This suggests that he is somehow wrong, or unthinking, or disrespectful, for even contemplating the idea of quitting the programme. The man is 71, for heaven's sake. If anyone of that age was still working in most industries then there'd be severe concern for their well-being, so why not for a chap who has had to thrive on the stress of keeping eight million people per day contented on their way to work?

And, licence fee or nay, what the hell has it got to do with any of us? Any of us at all?

Other radio-centric bloggers (and I look to the great James Cridland here) have rightly said, in so many words, that this is a watershed moment for both Radio 2 and its commercial rivals everywhere. When the breakfast show on a major station has telegraphed a change, it allows other stations the notice period involved to look carefully at their own morning acts and make changes or tweaks where they feel necessary. I love Chris Evans as a radio man (he has always been a genius on the radio, while merely being very good on TV) but plenty will not, and so they will use his elevation as an opportunity to see what else is on the dial. This means that all other radio stations should be honing their breakfast time performances to the highest possible level.

Meanwhile, it gives Radio 2 the opportunity, with a younger voice in the morning, to go for a proper head-to-head with Chris Moyles. Wogan has the edge on Moyles but there is the chance with Evans that they could match the shows up, starting at 6.30am instead of 7.30am and making it even more stark a choice for the listening public. The target audiences are different, of course, but Wogan appealed very much to the older audience that, weekends aside, Radio 2 has rightly spent the best part of the last decade trying to shake off. His exit will act as the last rites for the remainder of the "old" Radio 2 audience.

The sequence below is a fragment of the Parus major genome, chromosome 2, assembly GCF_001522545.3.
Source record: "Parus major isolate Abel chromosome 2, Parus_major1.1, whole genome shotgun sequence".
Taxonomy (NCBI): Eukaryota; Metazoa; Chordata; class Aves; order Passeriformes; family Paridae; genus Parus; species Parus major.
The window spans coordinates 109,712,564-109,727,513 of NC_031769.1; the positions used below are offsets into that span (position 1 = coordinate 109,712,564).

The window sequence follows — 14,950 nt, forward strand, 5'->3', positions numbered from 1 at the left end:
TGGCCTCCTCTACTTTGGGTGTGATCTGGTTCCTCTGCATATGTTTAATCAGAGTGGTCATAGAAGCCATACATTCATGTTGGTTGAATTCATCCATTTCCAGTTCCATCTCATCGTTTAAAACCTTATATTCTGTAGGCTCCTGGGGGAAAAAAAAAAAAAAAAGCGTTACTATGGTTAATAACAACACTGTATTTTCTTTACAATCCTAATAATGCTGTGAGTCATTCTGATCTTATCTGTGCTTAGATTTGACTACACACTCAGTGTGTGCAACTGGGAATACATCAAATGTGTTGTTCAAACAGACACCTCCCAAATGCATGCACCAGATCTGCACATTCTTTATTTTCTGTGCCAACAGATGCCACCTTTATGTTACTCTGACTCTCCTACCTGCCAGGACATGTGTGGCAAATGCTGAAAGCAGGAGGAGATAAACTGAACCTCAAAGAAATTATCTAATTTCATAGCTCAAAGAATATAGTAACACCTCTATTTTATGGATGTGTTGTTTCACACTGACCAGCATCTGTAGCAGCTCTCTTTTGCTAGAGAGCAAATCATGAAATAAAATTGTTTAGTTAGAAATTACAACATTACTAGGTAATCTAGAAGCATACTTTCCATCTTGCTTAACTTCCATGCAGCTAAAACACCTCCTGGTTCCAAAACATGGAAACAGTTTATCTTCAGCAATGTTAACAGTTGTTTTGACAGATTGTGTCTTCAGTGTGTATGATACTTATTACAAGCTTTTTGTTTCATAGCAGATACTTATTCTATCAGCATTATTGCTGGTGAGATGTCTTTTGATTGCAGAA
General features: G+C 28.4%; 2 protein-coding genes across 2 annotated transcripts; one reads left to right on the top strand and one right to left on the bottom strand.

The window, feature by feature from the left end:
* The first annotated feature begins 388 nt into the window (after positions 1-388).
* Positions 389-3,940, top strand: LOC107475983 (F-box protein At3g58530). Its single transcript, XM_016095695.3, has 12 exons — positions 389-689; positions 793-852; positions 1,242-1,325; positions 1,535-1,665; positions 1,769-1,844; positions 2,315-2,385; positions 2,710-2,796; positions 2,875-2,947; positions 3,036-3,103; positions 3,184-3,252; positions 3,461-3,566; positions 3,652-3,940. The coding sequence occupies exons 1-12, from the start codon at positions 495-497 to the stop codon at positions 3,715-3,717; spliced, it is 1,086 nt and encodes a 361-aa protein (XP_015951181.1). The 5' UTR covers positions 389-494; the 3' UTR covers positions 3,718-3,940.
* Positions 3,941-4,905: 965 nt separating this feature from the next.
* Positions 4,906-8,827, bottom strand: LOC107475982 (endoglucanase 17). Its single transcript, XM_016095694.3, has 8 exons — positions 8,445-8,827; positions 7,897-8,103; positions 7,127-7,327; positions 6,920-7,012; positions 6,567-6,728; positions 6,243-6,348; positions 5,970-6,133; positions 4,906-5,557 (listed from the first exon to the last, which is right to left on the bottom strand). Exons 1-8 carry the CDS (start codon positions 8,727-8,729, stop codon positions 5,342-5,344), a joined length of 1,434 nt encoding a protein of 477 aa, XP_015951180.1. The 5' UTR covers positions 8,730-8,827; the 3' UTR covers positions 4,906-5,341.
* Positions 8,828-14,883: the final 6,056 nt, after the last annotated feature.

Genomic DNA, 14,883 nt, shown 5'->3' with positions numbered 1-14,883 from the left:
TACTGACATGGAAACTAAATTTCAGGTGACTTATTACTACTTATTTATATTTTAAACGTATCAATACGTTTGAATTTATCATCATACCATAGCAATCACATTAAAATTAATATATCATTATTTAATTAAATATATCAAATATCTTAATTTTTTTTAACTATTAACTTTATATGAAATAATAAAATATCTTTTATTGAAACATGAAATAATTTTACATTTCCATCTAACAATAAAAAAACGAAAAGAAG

Individuals get older - individual broadcasters and individual listeners - but demographics remain the same, hence why Matthew Bannister shelved three quarters of Radio 1's schedule in the 90s and Jim Moir and then Lesley Douglas altered Radio 2's outlook similarly in more recent times.

A 6.30am start for Evans would also provide the perfect opportunity for Radio 2 to get shut of the increasingly dangerous and unbalanced Sarah Kennedy, as an added bonus, and allow the early show presenter - currently Alex Lester, of course - a chance to deservedly enhance the reputation that one million overnight listeners have established. Alex is my close friend of course, and therefore I'm biased, but seeing as they've given a proper broadcaster the breakfast show, thereby stalling the recent policy of putting egotistical comics and actors on air without any training at all, they might just choose to do it with other areas of the schedule that require a tweak too.

It's not a greatly-kept secret that Simon Mayo, one of my broadcasting heroes, is set to replace Evans on the drivetime show, which would be a sore loss for 5 Live but, given that the speech network is shifting to Salford but seemingly unable to persuade its biggest names to move there with it, cannot be avoided. Having Mayo, a communicator of wit, subtlety and intellect, back on daytime music radio - hopefully with a continuing dose of Wittertainment on a Friday - would be the best move of them all.

Anyway, if you enjoy a good laugh and a cringe at how awful people are, have a look at the Have Your Say page on the subject of Wogan. Then be thankful you're not like them.